Add Proof of Insurance to Your Travel Checklist

Your travel plans are set and you’ve purchased your insurance. You may feel like everything is in place. But there’s one vital detail that some travellers can forget: you need to physically have that insurance information. Copied. And in multiple locations.

Yes, that’s right. When you buy insurance for a trip, it’s imperative that you carry your policy information with you—and, equally importantly, that you make a backup copy to leave at home.

 

Why should I bring my insurance information along?

If you require medical care abroad, you’ll want access to your travel insurance details right away. Bringing along documentation that includes your insurance provider and policy number will mean there’s no delay in getting your medical bills sorted, should such a situation arise. In fact, in some cases, doctors abroad may not even be willing to treat you until they know you’re insured.

What’s more, some countries are starting to require that you bring proof of travel insurance when you visit. Always having that proof along will ensure you don’t run into any trouble entering your next destination.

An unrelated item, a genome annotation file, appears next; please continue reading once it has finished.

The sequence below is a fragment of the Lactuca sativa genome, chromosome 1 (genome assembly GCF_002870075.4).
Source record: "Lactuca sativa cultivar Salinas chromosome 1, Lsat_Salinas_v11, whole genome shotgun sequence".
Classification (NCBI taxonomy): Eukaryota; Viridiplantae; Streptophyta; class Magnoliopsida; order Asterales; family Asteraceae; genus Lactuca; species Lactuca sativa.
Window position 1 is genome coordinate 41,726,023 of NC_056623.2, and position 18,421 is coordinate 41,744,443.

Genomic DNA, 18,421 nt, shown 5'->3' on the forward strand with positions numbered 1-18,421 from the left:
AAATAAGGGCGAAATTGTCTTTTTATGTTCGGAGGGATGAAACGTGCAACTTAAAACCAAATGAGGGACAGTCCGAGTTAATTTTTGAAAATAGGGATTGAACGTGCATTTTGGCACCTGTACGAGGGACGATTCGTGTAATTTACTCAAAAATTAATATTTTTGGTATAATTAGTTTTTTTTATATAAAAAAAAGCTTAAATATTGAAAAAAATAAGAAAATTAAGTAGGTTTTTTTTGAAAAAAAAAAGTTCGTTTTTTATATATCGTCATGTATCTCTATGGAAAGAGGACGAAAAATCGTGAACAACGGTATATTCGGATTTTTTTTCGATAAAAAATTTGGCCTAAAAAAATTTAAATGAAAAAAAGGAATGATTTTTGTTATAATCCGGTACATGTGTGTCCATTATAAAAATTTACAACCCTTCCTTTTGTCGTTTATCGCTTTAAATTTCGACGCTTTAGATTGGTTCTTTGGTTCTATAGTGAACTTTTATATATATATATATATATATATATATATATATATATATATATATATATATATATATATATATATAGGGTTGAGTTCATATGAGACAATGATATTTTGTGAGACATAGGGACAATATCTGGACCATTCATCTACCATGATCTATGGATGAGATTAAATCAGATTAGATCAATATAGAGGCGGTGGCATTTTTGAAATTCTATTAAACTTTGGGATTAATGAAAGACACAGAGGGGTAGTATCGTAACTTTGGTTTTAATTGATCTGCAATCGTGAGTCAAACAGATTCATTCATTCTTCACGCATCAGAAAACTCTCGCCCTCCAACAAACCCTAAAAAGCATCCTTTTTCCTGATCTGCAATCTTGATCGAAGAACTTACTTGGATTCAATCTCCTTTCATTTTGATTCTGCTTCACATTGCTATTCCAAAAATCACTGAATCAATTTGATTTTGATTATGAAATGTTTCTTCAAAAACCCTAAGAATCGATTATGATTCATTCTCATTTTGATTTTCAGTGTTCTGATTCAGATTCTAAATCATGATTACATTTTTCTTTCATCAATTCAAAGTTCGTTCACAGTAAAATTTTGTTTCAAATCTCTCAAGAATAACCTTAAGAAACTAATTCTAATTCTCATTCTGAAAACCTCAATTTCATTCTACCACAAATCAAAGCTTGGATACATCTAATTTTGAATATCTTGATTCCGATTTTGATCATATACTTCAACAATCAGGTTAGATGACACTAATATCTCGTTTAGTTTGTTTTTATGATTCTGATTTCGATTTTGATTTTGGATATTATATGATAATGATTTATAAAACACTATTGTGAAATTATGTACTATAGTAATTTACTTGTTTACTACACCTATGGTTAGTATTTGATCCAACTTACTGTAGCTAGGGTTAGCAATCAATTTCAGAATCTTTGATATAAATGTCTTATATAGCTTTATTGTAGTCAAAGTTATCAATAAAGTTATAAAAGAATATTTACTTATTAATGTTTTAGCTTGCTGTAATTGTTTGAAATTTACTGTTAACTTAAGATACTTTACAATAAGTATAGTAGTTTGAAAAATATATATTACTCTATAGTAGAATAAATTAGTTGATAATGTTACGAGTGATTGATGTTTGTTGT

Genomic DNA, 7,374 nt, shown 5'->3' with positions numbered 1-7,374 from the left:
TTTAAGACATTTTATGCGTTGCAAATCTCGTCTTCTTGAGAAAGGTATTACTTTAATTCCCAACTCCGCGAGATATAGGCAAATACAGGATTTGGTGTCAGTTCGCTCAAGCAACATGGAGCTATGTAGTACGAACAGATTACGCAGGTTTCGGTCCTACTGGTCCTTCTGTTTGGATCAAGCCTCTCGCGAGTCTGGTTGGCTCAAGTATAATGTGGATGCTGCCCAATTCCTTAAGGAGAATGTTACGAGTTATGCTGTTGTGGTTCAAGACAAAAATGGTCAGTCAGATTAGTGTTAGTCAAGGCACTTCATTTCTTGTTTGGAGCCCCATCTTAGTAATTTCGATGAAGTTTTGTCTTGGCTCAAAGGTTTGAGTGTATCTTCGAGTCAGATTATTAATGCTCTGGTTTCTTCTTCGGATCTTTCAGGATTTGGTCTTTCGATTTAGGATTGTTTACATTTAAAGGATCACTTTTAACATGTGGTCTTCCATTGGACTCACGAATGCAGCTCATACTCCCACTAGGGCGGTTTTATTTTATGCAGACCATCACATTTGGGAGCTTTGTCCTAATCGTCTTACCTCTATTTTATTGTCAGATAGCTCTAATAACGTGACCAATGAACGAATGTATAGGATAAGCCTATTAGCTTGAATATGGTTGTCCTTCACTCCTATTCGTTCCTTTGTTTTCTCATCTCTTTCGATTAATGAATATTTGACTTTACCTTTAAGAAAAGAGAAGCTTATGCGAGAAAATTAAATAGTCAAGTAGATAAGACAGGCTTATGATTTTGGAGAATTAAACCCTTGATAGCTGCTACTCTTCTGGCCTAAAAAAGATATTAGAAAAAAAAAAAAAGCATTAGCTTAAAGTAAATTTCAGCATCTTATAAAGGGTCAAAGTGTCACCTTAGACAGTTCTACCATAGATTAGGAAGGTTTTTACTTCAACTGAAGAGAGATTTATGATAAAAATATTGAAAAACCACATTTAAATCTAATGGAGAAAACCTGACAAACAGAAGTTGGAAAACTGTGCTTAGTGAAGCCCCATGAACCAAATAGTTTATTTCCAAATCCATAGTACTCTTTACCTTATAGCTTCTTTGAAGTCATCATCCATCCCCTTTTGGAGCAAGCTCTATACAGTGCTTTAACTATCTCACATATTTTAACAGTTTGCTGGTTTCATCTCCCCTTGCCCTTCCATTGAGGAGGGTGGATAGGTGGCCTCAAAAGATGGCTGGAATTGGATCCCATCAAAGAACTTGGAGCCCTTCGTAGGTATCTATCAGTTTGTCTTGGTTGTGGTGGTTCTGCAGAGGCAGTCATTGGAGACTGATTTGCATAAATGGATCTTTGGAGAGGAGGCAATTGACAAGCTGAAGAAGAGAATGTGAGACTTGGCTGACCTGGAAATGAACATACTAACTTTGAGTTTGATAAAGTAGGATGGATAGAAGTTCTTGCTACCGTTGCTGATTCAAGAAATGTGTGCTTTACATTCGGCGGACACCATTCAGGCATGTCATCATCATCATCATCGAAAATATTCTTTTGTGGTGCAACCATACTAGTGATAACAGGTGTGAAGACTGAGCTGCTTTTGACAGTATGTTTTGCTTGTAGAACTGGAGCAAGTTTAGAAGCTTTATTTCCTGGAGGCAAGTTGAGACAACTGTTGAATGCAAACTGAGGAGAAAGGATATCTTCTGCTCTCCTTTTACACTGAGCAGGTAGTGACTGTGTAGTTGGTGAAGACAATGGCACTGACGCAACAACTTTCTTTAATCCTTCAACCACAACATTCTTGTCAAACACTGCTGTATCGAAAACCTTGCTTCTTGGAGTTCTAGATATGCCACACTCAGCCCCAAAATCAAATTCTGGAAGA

Why do I need to leave a backup copy at home?

If you should misplace your policy information while abroad, it helps to have a loved one at home with quick access to the details. And, more importantly, in case of an emergency, your loved ones might themselves need to know the details of your insurance coverage.

Take the case of Zsombor Toth, a Canadian traveller who was recently seriously injured while travelling in Thailand. Toth told his family that he purchased travel insurance before leaving on his trip. Unfortunately, being in critical condition, Toth is not able to communicate the details of his coverage—and his family have not been able to locate his policy number. This puts everyone in a difficult situation; without knowing who Toth’s insurer might be, his family have not been able to contact anyone for help in covering his medical bills.

Not leaving a copy of your details at home is, of course, an innocent mistake—we don’t typically set off on exciting journeys thinking about the worst-case scenario. But by taking that extra step of leaving your policy information at home, you can be absolutely sure that the information will be there and accessible should you ever need it.

 

Is there anything else I should do to prepare before I go?

Confident in your travel insurance policy? Have copies of your details ready to go? Check the rest of the items on our travel checklist to make sure you’re prepared for your next adventure abroad. And travel safe!

Canada Has Eased the Visa Requirements for Mexican Travellers

Planning to visit Canada from Mexico? Good news! The Canadian government has lifted some of the visa requirements that were previously in place, making it easier for Mexican travellers to take trips up north.